To slow the spread of COVID-19, many countries are shutting down non-essential sectors of the economy. Older individuals have the most to gain from slowing virus diffusion. Younger workers in sectors that are shuttered have the most to lose. In this paper, we build a model in which economic activity and disease progression are jointly determined. Individuals differ by age (young and retired), by sector (basic and luxury), and by health status. Disease transmission occurs in the workplace, in consumption activities, at home, and in hospitals. We study the optimal economic mitigation policy of a utilitarian government that can redistribute across individuals, but where such redistribution is costly. We show that optimal redistribution and mitigation policies interact, and reflect a compromise between the strongly diverging preferred policy paths of different subgroups of the population. We find that the shutdown in place on April 12 is too extensive, but that a partial shutdown should remain in place through the fall. People prefer deeper and longer shutdowns if a vaccine is imminent, especially the elderly.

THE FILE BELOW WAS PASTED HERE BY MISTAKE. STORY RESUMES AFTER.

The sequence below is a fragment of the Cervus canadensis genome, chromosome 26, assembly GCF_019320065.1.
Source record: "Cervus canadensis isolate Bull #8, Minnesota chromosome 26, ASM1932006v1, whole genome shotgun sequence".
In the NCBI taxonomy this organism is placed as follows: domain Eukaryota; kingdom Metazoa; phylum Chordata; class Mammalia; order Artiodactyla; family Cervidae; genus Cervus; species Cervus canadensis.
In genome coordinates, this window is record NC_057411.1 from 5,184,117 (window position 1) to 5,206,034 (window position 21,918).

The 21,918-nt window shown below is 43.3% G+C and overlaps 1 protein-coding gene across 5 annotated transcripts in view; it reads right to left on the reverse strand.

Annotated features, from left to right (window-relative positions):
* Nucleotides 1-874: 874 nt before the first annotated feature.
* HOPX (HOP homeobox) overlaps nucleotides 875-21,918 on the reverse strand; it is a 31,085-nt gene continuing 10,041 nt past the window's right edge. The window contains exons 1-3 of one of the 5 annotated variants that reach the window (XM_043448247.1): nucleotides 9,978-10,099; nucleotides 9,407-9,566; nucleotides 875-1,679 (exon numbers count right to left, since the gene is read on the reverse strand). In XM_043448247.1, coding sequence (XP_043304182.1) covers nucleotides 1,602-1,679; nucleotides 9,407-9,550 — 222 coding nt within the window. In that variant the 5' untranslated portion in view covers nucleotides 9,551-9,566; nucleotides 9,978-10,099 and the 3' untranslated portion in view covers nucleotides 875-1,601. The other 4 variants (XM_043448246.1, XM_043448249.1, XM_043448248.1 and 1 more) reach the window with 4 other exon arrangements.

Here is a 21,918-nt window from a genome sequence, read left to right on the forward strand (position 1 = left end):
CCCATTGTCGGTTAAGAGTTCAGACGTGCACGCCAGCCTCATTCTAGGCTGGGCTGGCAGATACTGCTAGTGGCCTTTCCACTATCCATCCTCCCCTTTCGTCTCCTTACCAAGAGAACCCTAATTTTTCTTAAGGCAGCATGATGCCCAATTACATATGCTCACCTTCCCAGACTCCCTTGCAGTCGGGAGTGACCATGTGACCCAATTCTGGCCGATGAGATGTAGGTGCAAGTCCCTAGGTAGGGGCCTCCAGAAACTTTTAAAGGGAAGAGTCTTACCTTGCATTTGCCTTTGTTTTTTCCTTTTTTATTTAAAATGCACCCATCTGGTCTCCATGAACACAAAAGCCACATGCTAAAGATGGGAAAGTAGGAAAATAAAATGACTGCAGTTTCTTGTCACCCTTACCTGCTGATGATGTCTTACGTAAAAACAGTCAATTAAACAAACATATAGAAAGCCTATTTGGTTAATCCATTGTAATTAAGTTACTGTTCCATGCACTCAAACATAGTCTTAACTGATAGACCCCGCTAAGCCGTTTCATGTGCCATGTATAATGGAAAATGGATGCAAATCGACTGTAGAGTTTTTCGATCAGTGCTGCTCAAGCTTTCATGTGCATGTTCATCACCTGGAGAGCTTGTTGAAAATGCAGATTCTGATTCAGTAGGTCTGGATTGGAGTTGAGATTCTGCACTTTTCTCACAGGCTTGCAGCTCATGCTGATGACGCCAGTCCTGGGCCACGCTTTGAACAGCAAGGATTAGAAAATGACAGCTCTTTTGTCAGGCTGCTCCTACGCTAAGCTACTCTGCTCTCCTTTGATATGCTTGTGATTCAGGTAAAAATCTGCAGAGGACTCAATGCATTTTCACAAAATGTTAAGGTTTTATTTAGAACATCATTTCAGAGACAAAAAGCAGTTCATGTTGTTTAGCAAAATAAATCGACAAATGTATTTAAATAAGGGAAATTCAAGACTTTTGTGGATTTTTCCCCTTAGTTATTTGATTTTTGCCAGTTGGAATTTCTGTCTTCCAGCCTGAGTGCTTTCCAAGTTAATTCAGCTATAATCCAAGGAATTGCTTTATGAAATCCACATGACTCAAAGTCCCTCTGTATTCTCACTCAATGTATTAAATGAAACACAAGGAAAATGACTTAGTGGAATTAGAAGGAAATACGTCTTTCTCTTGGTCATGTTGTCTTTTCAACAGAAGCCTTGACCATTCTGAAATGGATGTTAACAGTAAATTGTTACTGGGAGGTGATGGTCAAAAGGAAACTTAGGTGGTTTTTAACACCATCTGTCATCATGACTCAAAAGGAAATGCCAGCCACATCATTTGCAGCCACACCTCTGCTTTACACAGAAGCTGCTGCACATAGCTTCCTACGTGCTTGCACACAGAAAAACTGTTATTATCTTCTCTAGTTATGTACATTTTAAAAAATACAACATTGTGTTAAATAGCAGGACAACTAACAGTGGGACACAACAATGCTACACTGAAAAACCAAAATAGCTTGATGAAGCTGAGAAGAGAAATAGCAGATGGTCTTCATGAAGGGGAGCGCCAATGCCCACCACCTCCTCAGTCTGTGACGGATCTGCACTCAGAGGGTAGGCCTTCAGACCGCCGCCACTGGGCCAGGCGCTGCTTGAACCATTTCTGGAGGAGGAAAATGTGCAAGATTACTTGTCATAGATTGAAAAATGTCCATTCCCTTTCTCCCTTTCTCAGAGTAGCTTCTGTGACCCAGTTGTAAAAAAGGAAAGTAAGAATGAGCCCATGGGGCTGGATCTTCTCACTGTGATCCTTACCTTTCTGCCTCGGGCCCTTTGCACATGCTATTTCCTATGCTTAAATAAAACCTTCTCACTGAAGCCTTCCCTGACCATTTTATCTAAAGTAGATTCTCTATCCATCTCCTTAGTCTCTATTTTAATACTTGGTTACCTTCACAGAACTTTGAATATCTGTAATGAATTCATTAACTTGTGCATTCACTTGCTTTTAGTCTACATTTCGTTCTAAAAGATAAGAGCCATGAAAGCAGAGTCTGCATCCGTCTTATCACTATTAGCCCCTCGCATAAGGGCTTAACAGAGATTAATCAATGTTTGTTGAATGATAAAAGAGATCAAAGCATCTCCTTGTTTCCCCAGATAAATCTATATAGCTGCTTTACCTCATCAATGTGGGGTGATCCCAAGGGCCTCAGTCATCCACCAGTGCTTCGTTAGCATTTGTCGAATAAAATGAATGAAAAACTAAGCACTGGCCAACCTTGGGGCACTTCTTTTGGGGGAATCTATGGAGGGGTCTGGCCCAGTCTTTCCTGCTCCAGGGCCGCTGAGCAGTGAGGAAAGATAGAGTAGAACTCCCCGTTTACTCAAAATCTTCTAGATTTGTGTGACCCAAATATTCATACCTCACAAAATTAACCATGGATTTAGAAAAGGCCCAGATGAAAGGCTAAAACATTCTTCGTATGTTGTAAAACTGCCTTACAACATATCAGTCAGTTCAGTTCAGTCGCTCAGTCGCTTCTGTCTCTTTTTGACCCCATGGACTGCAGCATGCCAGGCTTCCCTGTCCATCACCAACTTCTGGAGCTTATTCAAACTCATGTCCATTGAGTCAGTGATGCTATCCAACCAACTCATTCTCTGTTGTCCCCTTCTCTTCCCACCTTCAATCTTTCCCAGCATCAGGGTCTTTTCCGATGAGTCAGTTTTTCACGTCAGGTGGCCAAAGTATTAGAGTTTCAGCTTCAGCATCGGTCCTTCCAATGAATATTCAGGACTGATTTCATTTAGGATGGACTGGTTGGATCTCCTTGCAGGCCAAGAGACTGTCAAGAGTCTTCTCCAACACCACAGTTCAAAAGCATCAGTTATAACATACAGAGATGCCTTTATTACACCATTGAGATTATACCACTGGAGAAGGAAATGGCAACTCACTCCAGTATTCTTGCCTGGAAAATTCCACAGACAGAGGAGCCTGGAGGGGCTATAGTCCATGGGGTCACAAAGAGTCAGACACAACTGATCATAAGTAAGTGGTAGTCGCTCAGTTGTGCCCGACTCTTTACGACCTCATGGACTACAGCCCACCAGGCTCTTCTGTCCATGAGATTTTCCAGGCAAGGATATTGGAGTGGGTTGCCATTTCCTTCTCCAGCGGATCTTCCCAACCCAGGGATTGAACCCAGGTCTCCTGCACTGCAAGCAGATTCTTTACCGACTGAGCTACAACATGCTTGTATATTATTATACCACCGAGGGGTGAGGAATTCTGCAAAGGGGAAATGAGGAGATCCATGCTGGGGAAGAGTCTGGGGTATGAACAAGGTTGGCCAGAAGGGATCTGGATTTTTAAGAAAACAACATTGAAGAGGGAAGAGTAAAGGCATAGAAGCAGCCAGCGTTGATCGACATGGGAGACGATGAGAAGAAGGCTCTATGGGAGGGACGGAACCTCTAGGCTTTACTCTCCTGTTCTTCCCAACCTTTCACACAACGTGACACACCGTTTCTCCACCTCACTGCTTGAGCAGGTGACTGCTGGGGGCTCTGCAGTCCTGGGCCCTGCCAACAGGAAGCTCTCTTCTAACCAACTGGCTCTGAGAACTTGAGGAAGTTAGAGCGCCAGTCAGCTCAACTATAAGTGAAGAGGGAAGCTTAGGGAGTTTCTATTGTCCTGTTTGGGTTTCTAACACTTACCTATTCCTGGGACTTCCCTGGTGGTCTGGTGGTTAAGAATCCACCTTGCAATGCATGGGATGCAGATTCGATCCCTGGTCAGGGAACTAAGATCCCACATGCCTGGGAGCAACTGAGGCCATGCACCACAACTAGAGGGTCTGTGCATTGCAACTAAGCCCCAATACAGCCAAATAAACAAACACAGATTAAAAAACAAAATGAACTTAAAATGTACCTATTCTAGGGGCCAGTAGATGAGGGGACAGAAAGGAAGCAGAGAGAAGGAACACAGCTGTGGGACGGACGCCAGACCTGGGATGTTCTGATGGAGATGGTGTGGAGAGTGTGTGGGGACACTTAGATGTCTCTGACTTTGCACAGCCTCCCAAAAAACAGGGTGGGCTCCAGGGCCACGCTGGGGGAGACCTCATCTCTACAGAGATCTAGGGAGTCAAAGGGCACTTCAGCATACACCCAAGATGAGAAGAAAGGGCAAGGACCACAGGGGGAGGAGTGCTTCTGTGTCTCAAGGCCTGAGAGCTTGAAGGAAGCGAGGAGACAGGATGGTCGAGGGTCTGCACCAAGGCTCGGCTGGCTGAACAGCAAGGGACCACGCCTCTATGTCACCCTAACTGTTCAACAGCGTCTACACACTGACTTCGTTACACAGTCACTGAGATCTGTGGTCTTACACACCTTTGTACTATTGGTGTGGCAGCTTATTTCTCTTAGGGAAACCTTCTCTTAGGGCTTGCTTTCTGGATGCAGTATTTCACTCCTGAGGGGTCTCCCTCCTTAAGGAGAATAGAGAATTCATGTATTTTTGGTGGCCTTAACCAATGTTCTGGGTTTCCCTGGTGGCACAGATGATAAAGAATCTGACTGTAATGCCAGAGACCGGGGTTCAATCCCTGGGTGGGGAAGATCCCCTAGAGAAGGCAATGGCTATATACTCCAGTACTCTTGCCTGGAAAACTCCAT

First version, May 10, 2020
I14: Health and Inequality
I18: Health: Government Policy; Regulation; Public Health
J14: Economics of the Elderly; Economics of the Handicapped; Non-labor Market Discrimination
J17: Demographic Economics: Value of Life; Forgone Income